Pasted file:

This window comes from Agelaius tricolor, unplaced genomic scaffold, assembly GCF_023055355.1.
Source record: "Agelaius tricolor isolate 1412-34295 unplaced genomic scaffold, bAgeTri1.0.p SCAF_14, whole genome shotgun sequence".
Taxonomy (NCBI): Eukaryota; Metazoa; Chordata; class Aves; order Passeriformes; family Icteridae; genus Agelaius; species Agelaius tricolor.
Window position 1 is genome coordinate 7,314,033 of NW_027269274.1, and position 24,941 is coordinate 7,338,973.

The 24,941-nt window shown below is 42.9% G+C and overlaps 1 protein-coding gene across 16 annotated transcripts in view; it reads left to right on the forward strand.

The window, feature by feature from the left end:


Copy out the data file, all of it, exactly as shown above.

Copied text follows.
This window comes from Agelaius tricolor, unplaced genomic scaffold, assembly GCF_023055355.1.
Source record: "Agelaius tricolor isolate 1412-34295 unplaced genomic scaffold, bAgeTri1.0.p SCAF_14, whole genome shotgun sequence".
Taxonomy (NCBI): Eukaryota; Metazoa; Chordata; class Aves; order Passeriformes; family Icteridae; genus Agelaius; species Agelaius tricolor.
Window position 1 is genome coordinate 7,314,033 of NW_027269274.1, and position 24,941 is coordinate 7,338,973.

The 24,941-nt window shown below is 42.9% G+C and overlaps 1 protein-coding gene across 16 annotated transcripts in view; it reads left to right on the forward strand.

The window, feature by feature from the left end: